10. Next, the mass of the mold with compacted soil and base plate is determined (Wms). Hence the mass of the compacted soil (Ws) is determined as: Ws = Wm -Wms
  11. The mass of compacted soil and the volume of the mold gives bulk density of the soil. From the bulk density the dry density can be determined for the water content used (w).
  12. The same procedure from (1-8) is repeated by increasing the water content in the soil by 2 to 3%. Each test will provide a different set of values of water content and dry density of soil. From the values obtained compaction curve is graphed between the dry density and water content.

Calculations for Compaction Curve

1. Weight of Compacted Soil (Ws) in grams.

Ws = Wm -Wms Eq.1

2. Bulk Density  Bulk Density of Soil in gm/ml

 Bulk Density of Soil Formula
Eq.2

3. Dry Density Dry Density of Soil , w = water content

 Dry Density of Soil Formula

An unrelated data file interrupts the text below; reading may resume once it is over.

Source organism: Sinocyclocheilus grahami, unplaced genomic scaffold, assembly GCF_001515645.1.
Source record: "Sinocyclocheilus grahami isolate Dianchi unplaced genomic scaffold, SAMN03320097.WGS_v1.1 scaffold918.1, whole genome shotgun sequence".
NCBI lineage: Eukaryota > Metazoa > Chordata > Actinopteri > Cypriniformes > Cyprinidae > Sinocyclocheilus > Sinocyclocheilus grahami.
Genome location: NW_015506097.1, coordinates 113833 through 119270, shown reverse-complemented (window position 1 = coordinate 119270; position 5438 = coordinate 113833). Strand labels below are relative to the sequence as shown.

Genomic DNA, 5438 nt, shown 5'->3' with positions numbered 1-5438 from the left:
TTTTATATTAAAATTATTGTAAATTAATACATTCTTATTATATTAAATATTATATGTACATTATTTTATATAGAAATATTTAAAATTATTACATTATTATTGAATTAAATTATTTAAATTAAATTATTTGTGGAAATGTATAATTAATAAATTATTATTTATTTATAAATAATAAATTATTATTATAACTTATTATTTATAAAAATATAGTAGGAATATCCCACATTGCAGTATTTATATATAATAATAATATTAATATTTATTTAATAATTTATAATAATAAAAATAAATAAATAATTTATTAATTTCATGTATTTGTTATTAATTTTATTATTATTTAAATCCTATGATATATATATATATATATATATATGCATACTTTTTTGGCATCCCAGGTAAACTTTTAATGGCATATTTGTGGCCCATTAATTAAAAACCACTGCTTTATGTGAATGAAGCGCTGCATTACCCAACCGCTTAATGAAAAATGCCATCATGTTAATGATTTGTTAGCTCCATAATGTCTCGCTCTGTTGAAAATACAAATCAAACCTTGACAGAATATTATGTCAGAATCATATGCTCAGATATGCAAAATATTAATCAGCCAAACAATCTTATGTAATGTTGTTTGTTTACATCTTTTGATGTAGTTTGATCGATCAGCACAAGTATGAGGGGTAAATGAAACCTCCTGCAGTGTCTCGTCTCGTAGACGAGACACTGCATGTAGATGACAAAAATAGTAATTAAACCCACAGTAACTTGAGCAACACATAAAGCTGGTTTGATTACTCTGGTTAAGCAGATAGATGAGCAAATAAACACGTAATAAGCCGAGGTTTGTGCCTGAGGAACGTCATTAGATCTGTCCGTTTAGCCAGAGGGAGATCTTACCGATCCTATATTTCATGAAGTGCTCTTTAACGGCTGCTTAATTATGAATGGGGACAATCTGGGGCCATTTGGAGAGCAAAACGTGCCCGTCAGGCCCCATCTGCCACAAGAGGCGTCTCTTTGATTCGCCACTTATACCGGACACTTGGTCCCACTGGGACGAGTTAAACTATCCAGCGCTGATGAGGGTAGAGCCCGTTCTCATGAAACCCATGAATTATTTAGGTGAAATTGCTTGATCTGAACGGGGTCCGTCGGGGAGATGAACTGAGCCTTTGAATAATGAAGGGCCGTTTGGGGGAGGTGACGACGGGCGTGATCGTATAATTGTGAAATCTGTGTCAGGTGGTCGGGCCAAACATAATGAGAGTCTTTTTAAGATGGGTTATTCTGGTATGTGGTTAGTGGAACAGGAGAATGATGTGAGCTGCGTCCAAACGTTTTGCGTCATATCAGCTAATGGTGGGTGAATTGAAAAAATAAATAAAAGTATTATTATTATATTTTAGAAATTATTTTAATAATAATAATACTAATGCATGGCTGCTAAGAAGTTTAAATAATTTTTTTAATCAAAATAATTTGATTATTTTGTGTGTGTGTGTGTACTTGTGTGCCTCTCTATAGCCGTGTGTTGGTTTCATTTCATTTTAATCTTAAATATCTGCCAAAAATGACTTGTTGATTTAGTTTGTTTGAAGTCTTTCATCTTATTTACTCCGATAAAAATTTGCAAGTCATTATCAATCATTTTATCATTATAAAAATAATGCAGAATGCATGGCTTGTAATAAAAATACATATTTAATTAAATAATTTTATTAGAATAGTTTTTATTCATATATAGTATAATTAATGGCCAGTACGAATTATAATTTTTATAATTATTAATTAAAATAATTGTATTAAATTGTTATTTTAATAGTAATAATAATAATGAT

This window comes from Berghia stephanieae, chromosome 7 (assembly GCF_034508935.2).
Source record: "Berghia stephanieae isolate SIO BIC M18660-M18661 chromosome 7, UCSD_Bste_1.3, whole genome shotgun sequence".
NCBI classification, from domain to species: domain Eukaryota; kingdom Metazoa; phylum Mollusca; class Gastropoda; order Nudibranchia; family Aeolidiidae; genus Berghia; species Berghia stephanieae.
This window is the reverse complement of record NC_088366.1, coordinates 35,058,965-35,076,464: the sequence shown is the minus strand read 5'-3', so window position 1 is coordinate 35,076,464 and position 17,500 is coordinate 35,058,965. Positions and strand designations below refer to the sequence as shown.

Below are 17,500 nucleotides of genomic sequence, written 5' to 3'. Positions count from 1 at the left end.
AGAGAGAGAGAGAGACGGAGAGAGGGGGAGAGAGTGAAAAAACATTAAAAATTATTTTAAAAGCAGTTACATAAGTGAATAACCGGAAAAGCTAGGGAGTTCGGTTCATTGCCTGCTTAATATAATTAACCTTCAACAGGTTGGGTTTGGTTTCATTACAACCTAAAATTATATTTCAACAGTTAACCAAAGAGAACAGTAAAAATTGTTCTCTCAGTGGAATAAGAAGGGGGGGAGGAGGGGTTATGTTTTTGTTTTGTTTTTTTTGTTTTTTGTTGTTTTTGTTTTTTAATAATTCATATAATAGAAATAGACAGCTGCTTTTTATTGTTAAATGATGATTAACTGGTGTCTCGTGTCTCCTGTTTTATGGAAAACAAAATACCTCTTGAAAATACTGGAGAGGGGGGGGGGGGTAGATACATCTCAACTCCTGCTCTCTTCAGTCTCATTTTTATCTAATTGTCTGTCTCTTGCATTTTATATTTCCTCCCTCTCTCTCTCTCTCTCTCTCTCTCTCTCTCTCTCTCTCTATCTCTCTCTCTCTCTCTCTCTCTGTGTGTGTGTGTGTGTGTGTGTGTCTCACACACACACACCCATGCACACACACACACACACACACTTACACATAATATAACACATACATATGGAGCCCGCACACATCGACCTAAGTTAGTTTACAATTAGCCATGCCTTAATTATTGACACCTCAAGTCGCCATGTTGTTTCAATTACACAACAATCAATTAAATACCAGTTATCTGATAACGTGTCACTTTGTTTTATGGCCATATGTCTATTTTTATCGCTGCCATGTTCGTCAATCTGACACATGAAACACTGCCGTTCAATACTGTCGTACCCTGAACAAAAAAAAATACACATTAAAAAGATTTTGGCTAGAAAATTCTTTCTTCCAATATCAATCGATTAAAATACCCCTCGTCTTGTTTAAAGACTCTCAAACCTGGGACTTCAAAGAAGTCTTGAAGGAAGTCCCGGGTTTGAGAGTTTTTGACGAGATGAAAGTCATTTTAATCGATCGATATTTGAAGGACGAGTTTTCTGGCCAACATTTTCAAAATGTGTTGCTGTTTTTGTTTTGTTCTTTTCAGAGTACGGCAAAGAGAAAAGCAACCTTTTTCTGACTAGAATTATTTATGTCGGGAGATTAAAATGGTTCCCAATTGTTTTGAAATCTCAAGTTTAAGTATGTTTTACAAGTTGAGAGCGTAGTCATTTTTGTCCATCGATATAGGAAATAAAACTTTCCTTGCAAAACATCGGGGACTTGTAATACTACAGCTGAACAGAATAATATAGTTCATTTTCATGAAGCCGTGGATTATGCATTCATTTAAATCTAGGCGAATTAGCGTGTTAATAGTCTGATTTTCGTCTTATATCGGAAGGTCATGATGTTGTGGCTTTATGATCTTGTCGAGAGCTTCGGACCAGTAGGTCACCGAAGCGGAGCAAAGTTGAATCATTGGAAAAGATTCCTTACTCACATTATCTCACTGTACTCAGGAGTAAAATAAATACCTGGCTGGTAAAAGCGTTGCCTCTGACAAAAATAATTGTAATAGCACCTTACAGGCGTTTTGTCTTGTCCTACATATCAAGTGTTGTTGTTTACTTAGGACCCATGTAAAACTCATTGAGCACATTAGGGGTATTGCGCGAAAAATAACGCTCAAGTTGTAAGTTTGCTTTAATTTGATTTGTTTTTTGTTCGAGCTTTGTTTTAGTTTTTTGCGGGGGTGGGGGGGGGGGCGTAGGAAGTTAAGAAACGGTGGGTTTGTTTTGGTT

Eq.3

Compaction Curve of Soil – Maximum Dry Density and Optimum Water Content

The compaction curve is the curve drawn between the water content (X-axis) and the respective dry density (Y-axis). The observation will be initially an increase of dry density with an increase in the water content. Once it reaches a particular point a decrease of dry density is observed.

The maximum peak point of the soil compaction curve obtained is called the Maximum dry density value. The water content corresponds to this point is called the Optimum water content (O.W.C) or optimum moisture content (O.M.C).

Compaction Curve of Soil - Maximum Dry Density and Optimum Water Content
Fig.4. Compaction Curve of Soil

The graph shown in figure-3 is the compaction curve. Initially for a water content lesser than O.M.C the soil is rather stiffer in nature that will have lots of void spaces and porosity. This is the reason for lower dry density attainment.